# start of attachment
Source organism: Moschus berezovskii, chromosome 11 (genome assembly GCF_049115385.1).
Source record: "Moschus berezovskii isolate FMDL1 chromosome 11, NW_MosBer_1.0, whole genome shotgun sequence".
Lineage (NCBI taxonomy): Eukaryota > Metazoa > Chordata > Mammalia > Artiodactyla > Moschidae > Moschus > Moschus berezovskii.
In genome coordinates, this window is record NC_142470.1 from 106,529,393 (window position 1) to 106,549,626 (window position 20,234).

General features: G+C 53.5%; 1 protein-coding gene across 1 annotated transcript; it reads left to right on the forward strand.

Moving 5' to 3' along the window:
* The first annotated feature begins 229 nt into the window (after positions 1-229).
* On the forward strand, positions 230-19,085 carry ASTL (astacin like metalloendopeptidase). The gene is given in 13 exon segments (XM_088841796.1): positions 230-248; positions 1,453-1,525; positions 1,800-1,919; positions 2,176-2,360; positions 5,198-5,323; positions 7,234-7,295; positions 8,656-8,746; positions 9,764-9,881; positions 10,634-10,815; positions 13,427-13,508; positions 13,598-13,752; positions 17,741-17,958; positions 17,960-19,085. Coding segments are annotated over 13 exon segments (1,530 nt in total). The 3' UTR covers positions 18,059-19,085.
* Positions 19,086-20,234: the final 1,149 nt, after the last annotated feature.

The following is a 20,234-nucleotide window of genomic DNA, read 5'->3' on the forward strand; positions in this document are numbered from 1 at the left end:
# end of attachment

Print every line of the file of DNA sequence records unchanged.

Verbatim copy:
Source organism: Moschus berezovskii, chromosome 11 (genome assembly GCF_049115385.1).
Source record: "Moschus berezovskii isolate FMDL1 chromosome 11, NW_MosBer_1.0, whole genome shotgun sequence".
Lineage (NCBI taxonomy): Eukaryota > Metazoa > Chordata > Mammalia > Artiodactyla > Moschidae > Moschus > Moschus berezovskii.
In genome coordinates, this window is record NC_142470.1 from 106,529,393 (window position 1) to 106,549,626 (window position 20,234).

General features: G+C 53.5%; 1 protein-coding gene across 1 annotated transcript; it reads left to right on the forward strand.

Moving 5' to 3' along the window:
* The first annotated feature begins 229 nt into the window (after positions 1-229).
* On the forward strand, positions 230-19,085 carry ASTL (astacin like metalloendopeptidase). The gene is given in 13 exon segments (XM_088841796.1): positions 230-248; positions 1,453-1,525; positions 1,800-1,919; positions 2,176-2,360; positions 5,198-5,323; positions 7,234-7,295; positions 8,656-8,746; positions 9,764-9,881; positions 10,634-10,815; positions 13,427-13,508; positions 13,598-13,752; positions 17,741-17,958; positions 17,960-19,085. Coding segments are annotated over 13 exon segments (1,530 nt in total). The 3' UTR covers positions 18,059-19,085.
* Positions 19,086-20,234: the final 1,149 nt, after the last annotated feature.

The following is a 20,234-nucleotide window of genomic DNA, read 5'->3' on the forward strand; positions in this document are numbered from 1 at the left end: